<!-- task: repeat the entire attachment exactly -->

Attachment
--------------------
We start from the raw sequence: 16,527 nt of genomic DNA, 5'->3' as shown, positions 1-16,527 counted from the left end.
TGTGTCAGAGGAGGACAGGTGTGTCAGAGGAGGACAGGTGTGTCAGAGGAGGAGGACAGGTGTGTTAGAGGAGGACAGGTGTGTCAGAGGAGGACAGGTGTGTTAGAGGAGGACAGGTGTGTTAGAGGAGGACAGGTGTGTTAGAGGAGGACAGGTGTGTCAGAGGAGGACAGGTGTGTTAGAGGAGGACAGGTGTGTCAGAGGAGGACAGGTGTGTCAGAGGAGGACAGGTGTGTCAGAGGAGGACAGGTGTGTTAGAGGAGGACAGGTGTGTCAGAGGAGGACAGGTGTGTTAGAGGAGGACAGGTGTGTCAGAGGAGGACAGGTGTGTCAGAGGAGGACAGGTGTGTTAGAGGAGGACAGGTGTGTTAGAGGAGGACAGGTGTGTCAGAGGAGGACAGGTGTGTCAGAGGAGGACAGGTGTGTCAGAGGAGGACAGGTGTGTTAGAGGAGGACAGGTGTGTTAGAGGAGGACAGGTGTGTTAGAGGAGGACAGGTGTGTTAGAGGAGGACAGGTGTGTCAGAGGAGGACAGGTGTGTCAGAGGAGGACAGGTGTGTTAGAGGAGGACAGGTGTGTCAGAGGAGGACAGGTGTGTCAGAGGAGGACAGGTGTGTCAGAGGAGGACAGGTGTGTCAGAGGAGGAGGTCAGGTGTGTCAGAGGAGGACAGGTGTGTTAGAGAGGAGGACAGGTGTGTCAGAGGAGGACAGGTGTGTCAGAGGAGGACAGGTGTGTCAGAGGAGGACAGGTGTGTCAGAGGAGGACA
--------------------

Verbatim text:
We start from the raw sequence: 16,527 nt of genomic DNA, 5'->3' as shown, positions 1-16,527 counted from the left end.
TGTGTCAGAGGAGGACAGGTGTGTCAGAGGAGGACAGGTGTGTCAGAGGAGGAGGACAGGTGTGTTAGAGGAGGACAGGTGTGTCAGAGGAGGACAGGTGTGTTAGAGGAGGACAGGTGTGTTAGAGGAGGACAGGTGTGTTAGAGGAGGACAGGTGTGTCAGAGGAGGACAGGTGTGTTAGAGGAGGACAGGTGTGTCAGAGGAGGACAGGTGTGTCAGAGGAGGACAGGTGTGTCAGAGGAGGACAGGTGTGTTAGAGGAGGACAGGTGTGTCAGAGGAGGACAGGTGTGTTAGAGGAGGACAGGTGTGTCAGAGGAGGACAGGTGTGTCAGAGGAGGACAGGTGTGTTAGAGGAGGACAGGTGTGTTAGAGGAGGACAGGTGTGTCAGAGGAGGACAGGTGTGTCAGAGGAGGACAGGTGTGTCAGAGGAGGACAGGTGTGTTAGAGGAGGACAGGTGTGTTAGAGGAGGACAGGTGTGTTAGAGGAGGACAGGTGTGTTAGAGGAGGACAGGTGTGTCAGAGGAGGACAGGTGTGTCAGAGGAGGACAGGTGTGTTAGAGGAGGACAGGTGTGTCAGAGGAGGACAGGTGTGTCAGAGGAGGACAGGTGTGTCAGAGGAGGACAGGTGTGTCAGAGGAGGAGGTCAGGTGTGTCAGAGGAGGACAGGTGTGTTAGAGAGGAGGACAGGTGTGTCAGAGGAGGACAGGTGTGTCAGAGGAGGACAGGTGTGTCAGAGGAGGACAGGTGTGTCAGAGGAGGACA